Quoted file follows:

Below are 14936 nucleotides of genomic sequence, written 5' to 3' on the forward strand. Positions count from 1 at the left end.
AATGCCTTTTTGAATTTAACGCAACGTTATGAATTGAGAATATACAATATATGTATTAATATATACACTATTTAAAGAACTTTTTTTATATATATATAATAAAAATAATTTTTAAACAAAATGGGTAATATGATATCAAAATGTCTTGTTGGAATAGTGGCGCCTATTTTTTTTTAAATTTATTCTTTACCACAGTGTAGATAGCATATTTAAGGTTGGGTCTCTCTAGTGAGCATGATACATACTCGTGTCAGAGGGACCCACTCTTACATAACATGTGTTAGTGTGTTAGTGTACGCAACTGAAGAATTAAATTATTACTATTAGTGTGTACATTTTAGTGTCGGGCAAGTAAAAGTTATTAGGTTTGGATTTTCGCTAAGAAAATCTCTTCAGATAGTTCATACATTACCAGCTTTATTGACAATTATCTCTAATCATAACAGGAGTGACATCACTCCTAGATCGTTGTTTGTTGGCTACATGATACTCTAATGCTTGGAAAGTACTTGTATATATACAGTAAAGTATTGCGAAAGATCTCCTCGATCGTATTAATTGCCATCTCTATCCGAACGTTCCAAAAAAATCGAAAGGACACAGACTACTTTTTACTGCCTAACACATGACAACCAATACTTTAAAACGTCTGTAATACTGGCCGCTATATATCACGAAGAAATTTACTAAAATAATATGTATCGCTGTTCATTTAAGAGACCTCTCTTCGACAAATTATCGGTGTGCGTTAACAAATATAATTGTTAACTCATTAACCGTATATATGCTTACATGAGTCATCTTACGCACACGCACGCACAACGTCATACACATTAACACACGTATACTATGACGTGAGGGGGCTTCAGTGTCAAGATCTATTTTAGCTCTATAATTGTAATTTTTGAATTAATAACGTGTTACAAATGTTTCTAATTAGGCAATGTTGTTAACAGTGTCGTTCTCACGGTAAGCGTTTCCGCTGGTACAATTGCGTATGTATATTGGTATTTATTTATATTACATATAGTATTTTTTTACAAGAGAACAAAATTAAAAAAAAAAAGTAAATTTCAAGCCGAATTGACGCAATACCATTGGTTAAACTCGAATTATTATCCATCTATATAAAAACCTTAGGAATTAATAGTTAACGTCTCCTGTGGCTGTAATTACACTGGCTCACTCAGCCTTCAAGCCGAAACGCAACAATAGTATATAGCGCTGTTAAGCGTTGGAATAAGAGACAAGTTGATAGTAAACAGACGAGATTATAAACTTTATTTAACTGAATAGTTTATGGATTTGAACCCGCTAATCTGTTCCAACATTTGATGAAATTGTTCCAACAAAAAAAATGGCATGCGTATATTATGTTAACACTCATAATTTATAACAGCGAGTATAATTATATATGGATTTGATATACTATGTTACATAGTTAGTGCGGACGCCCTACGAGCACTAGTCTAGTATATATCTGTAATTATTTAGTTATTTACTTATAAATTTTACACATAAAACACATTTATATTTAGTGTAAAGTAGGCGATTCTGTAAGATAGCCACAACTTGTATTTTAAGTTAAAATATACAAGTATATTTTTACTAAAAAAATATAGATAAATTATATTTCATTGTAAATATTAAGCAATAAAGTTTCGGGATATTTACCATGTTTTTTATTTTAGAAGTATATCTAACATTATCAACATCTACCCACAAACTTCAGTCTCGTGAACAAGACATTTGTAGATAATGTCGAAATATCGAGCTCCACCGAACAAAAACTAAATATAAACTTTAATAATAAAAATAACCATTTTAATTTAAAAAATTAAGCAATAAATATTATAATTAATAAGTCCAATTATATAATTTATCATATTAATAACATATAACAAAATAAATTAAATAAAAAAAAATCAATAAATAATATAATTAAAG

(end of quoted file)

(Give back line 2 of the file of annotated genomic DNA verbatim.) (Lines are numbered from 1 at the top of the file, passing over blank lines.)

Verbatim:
AATGCCTTTTTGAATTTAACGCAACGTTATGAATTGAGAATATACAATATATGTATTAATATATACACTATTTAAAGAACTTTTTTTATATATATATAATAAAAATAATTTTTAAACAAAATGGGTAATATGATATCAAAATGTCTTGTTGGAATAGTGGCGCCTATTTTTTTTTAAATTTATTCTTTACCACAGTGTAGATAGCATATTTAAGGTTGGGTCTCTCTAGTGAGCATGATACATACTCGTGTCAGAGGGACCCACTCTTACATAACATGTGTTAGTGTGTTAGTGTACGCAACTGAAGAATTAAATTATTACTATTAGTGTGTACATTTTAGTGTCGGGCAAGTAAAAGTTATTAGGTTTGGATTTTCGCTAAGAAAATCTCTTCAGATAGTTCATACATTACCAGCTTTATTGACAATTATCTCTAATCATAACAGGAGTGACATCACTCCTAGATCGTTGTTTGTTGGCTACATGATACTCTAATGCTTGGAAAGTACTTGTATATATACAGTAAAGTATTGCGAAAGATCTCCTCGATCGTATTAATTGCCATCTCTATCCGAACGTTCCAAAAAAATCGAAAGGACACAGACTACTTTTTACTGCCTAACACATGACAACCAATACTTTAAAACGTCTGTAATACTGGCCGCTATATATCACGAAGAAATTTACTAAAATAATATGTATCGCTGTTCATTTAAGAGACCTCTCTTCGACAAATTATCGGTGTGCGTTAACAAATATAATTGTTAACTCATTAACCGTATATATGCTTACATGAGTCATCTTACGCACACGCACGCACAACGTCATACACATTAACACACGTATACTATGACGTGAGGGGGCTTCAGTGTCAAGATCTATTTTAGCTCTATAATTGTAATTTTTGAATTAATAACGTGTTACAAATGTTTCTAATTAGGCAATGTTGTTAACAGTGTCGTTCTCACGGTAAGCGTTTCCGCTGGTACAATTGCGTATGTATATTGGTATTTATTTATATTACATATAGTATTTTTTTACAAGAGAACAAAATTAAAAAAAAAAAGTAAATTTCAAGCCGAATTGACGCAATACCATTGGTTAAACTCGAATTATTATCCATCTATATAAAAACCTTAGGAATTAATAGTTAACGTCTCCTGTGGCTGTAATTACACTGGCTCACTCAGCCTTCAAGCCGAAACGCAACAATAGTATATAGCGCTGTTAAGCGTTGGAATAAGAGACAAGTTGATAGTAAACAGACGAGATTATAAACTTTATTTAACTGAATAGTTTATGGATTTGAACCCGCTAATCTGTTCCAACATTTGATGAAATTGTTCCAACAAAAAAAATGGCATGCGTATATTATGTTAACACTCATAATTTATAACAGCGAGTATAATTATATATGGATTTGATATACTATGTTACATAGTTAGTGCGGACGCCCTACGAGCACTAGTCTAGTATATATCTGTAATTATTTAGTTATTTACTTATAAATTTTACACATAAAACACATTTATATTTAGTGTAAAGTAGGCGATTCTGTAAGATAGCCACAACTTGTATTTTAAGTTAAAATATACAAGTATATTTTTACTAAAAAAATATAGATAAATTATATTTCATTGTAAATATTAAGCAATAAAGTTTCGGGATATTTACCATGTTTTTTATTTTAGAAGTATATCTAACATTATCAACATCTACCCACAAACTTCAGTCTCGTGAACAAGACATTTGTAGATAATGTCGAAATATCGAGCTCCACCGAACAAAAACTAAATATAAACTTTAATAATAAAAATAACCATTTTAATTTAAAAAATTAAGCAATAAATATTATAATTAATAAGTCCAATTATATAATTTATCATATTAATAACATATAACAAAATAAATTAAATAAAAAAAAATCAATAAATAATATAATTAAAG